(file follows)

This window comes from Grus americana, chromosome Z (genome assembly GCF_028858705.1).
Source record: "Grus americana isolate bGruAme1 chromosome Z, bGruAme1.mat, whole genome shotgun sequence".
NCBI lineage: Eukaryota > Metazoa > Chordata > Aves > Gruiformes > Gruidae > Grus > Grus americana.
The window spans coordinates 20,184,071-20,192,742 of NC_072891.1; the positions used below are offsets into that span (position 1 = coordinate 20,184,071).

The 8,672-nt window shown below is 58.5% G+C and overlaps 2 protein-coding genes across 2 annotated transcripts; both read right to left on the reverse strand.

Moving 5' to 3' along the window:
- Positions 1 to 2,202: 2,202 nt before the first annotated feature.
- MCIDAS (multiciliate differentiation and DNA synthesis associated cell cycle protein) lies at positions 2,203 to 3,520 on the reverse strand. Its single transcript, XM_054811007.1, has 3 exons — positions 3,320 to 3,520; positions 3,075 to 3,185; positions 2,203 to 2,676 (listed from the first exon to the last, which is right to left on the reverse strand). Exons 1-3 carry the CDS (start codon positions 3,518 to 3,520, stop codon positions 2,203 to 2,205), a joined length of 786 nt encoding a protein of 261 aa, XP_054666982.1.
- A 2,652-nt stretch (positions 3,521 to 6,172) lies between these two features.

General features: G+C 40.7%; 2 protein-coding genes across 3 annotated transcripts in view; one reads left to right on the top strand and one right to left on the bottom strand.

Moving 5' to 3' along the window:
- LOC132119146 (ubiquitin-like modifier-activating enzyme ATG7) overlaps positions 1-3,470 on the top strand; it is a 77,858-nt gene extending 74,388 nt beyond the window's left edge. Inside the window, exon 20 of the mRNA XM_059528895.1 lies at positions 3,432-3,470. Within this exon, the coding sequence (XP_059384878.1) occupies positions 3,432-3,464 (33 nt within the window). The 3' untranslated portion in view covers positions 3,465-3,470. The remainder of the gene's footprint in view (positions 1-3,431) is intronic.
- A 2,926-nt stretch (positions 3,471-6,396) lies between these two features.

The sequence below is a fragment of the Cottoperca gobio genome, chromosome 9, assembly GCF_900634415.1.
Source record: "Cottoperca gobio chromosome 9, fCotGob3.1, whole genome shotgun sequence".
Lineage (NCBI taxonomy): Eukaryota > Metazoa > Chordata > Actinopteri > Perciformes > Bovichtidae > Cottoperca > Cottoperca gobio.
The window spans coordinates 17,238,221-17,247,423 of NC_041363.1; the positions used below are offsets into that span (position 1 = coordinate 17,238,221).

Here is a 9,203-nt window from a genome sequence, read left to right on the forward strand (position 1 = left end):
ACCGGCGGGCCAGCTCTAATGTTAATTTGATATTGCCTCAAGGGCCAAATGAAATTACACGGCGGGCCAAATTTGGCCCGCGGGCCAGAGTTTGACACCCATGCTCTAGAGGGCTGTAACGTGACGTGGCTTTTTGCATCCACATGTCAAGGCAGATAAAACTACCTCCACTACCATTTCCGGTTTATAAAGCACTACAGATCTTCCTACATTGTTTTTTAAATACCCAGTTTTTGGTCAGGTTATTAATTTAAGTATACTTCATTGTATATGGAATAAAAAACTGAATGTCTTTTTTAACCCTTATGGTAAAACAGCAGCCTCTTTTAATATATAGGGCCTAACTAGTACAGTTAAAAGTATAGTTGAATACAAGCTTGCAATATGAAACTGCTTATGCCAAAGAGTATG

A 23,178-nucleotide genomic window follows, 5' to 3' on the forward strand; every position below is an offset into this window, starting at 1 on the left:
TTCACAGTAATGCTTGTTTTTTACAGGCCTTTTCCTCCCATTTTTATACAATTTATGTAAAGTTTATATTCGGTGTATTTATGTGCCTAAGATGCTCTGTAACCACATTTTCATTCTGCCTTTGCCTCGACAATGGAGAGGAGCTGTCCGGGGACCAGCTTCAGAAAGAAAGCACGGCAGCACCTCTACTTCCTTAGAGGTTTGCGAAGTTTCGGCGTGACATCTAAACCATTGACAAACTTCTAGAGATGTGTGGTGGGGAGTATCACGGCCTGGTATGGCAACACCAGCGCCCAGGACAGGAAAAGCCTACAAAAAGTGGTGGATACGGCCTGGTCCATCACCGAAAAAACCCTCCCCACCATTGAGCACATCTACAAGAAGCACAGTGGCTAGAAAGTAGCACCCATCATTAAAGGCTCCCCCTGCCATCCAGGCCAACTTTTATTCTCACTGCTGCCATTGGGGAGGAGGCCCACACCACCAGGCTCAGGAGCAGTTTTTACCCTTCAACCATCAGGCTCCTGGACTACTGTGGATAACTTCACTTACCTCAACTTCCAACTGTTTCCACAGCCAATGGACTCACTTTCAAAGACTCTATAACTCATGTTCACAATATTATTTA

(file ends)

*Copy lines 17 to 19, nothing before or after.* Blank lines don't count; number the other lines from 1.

The window spans coordinates 17,238,221-17,247,423 of NC_041363.1; the positions used below are offsets into that span (position 1 = coordinate 17,238,221).

Here is a 9,203-nt window from a genome sequence, read left to right on the forward strand (position 1 = left end):
ACCGGCGGGCCAGCTCTAATGTTAATTTGATATTGCCTCAAGGGCCAAATGAAATTACACGGCGGGCCAAATTTGGCCCGCGGGCCAGAGTTTGACACCCATGCTCTAGAGGGCTGTAACGTGACGTGGCTTTTTGCATCCACATGTCAAGGCAGATAAAACTACCTCCACTACCATTTCCGGTTTATAAAGCACTACAGATCTTCCTACATTGTTTTTTAAATACCCAGTTTTTGGTCAGGTTATTAATTTAAGTATACTTCATTGTATATGGAATAAAAAACTGAATGTCTTTTTTAACCCTTATGGTAAAACAGCAGCCTCTTTTAATATATAGGGCCTAACTAGTACAGTTAAAAGTATAGTTGAATACAAGCTTGCAATATGAAACTGCTTATGCCAAAGAGTATG